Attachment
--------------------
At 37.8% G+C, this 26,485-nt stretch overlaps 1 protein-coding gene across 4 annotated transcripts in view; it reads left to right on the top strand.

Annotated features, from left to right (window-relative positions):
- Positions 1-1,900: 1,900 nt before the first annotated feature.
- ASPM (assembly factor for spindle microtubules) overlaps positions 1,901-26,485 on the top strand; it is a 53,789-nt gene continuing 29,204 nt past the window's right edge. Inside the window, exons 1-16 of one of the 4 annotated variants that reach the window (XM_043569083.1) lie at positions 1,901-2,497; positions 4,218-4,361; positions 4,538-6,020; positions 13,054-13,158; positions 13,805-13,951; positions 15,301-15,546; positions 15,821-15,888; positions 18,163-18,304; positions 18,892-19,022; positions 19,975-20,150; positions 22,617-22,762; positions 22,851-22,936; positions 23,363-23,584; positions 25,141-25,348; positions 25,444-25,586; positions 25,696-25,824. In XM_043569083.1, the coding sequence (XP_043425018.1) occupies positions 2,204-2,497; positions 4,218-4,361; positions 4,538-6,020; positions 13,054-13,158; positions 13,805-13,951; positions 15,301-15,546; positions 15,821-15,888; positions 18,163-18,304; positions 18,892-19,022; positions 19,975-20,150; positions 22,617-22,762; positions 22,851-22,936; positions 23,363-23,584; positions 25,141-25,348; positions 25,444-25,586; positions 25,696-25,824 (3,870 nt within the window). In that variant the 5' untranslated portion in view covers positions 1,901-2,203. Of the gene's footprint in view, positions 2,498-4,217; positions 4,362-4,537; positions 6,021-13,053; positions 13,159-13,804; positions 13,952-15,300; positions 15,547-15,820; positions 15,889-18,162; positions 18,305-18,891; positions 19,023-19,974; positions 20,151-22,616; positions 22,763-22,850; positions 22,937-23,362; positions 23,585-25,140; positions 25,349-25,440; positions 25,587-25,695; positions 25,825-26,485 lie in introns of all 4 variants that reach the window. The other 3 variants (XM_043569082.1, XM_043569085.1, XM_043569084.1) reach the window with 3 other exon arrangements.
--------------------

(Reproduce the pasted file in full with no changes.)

At 37.8% G+C, this 26,485-nt stretch overlaps 1 protein-coding gene across 4 annotated transcripts in view; it reads left to right on the top strand.

Annotated features, from left to right (window-relative positions):
- Positions 1-1,900: 1,900 nt before the first annotated feature.
- ASPM (assembly factor for spindle microtubules) overlaps positions 1,901-26,485 on the top strand; it is a 53,789-nt gene continuing 29,204 nt past the window's right edge. Inside the window, exons 1-16 of one of the 4 annotated variants that reach the window (XM_043569083.1) lie at positions 1,901-2,497; positions 4,218-4,361; positions 4,538-6,020; positions 13,054-13,158; positions 13,805-13,951; positions 15,301-15,546; positions 15,821-15,888; positions 18,163-18,304; positions 18,892-19,022; positions 19,975-20,150; positions 22,617-22,762; positions 22,851-22,936; positions 23,363-23,584; positions 25,141-25,348; positions 25,444-25,586; positions 25,696-25,824. In XM_043569083.1, the coding sequence (XP_043425018.1) occupies positions 2,204-2,497; positions 4,218-4,361; positions 4,538-6,020; positions 13,054-13,158; positions 13,805-13,951; positions 15,301-15,546; positions 15,821-15,888; positions 18,163-18,304; positions 18,892-19,022; positions 19,975-20,150; positions 22,617-22,762; positions 22,851-22,936; positions 23,363-23,584; positions 25,141-25,348; positions 25,444-25,586; positions 25,696-25,824 (3,870 nt within the window). In that variant the 5' untranslated portion in view covers positions 1,901-2,203. Of the gene's footprint in view, positions 2,498-4,217; positions 4,362-4,537; positions 6,021-13,053; positions 13,159-13,804; positions 13,952-15,300; positions 15,547-15,820; positions 15,889-18,162; positions 18,305-18,891; positions 19,023-19,974; positions 20,151-22,616; positions 22,763-22,850; positions 22,937-23,362; positions 23,585-25,140; positions 25,349-25,440; positions 25,587-25,695; positions 25,825-26,485 lie in introns of all 4 variants that reach the window. The other 3 variants (XM_043569082.1, XM_043569085.1, XM_043569084.1) reach the window with 3 other exon arrangements.